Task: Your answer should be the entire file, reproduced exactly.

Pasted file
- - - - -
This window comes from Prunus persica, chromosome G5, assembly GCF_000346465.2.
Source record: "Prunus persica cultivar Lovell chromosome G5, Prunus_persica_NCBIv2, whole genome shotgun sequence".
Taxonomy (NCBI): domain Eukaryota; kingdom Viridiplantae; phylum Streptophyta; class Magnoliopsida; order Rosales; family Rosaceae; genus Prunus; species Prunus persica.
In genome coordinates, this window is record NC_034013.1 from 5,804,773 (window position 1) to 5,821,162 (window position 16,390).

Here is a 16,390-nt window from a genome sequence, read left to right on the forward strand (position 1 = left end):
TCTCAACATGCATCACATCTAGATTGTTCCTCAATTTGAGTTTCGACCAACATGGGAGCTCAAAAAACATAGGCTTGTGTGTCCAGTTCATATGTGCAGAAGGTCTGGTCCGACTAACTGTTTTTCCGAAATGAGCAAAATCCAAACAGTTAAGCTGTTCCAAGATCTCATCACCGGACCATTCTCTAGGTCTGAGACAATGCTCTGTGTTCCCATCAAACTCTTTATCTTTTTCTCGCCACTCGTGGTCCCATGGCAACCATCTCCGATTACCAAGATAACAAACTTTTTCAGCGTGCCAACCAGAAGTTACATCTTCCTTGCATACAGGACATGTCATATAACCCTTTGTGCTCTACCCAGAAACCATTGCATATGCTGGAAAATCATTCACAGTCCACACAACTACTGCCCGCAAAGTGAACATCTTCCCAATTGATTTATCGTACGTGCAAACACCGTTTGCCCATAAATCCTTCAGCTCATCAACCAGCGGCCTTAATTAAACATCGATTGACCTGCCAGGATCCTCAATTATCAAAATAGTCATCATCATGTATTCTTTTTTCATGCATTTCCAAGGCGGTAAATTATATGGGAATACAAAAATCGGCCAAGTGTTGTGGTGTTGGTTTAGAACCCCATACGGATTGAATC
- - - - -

This window comes from Prunus persica, chromosome G5, assembly GCF_000346465.2.
Source record: "Prunus persica cultivar Lovell chromosome G5, Prunus_persica_NCBIv2, whole genome shotgun sequence".
Taxonomy (NCBI): domain Eukaryota; kingdom Viridiplantae; phylum Streptophyta; class Magnoliopsida; order Rosales; family Rosaceae; genus Prunus; species Prunus persica.
In genome coordinates, this window is record NC_034013.1 from 5,804,773 (window position 1) to 5,821,162 (window position 16,390).

Here is a 16,390-nt window from a genome sequence, read left to right on the forward strand (position 1 = left end):
TCTCAACATGCATCACATCTAGATTGTTCCTCAATTTGAGTTTCGACCAACATGGGAGCTCAAAAAACATAGGCTTGTGTGTCCAGTTCATATGTGCAGAAGGTCTGGTCCGACTAACTGTTTTTCCGAAATGAGCAAAATCCAAACAGTTAAGCTGTTCCAAGATCTCATCACCGGACCATTCTCTAGGTCTGAGACAATGCTCTGTGTTCCCATCAAACTCTTTATCTTTTTCTCGCCACTCGTGGTCCCATGGCAACCATCTCCGATTACCAAGATAACAAACTTTTTCAGCGTGCCAACCAGAAGTTACATCTTCCTTGCATACAGGACATGTCATATAACCCTTTGTGCTCTACCCAGAAACCATTGCATATGCTGGAAAATCATTCACAGTCCACACAACTACTGCCCGCAAAGTGAACATCTTCCCAATTGATTTATCGTACGTGCAAACACCGTTTGCCCATAAATCCTTCAGCTCATCAACCAGCGGCCTTAATTAAACATCGATTGACCTGCCAGGATCCTCAATTATCAAAATAGTCATCATCATGTATTCTTTTTTCATGCATTTCCAAGGCGGTAAATTATATGGGAATACAAAAATCGGCCAAGTGTTGTGGTGTTGGTTTAGAACCCCATACGGATTGAATC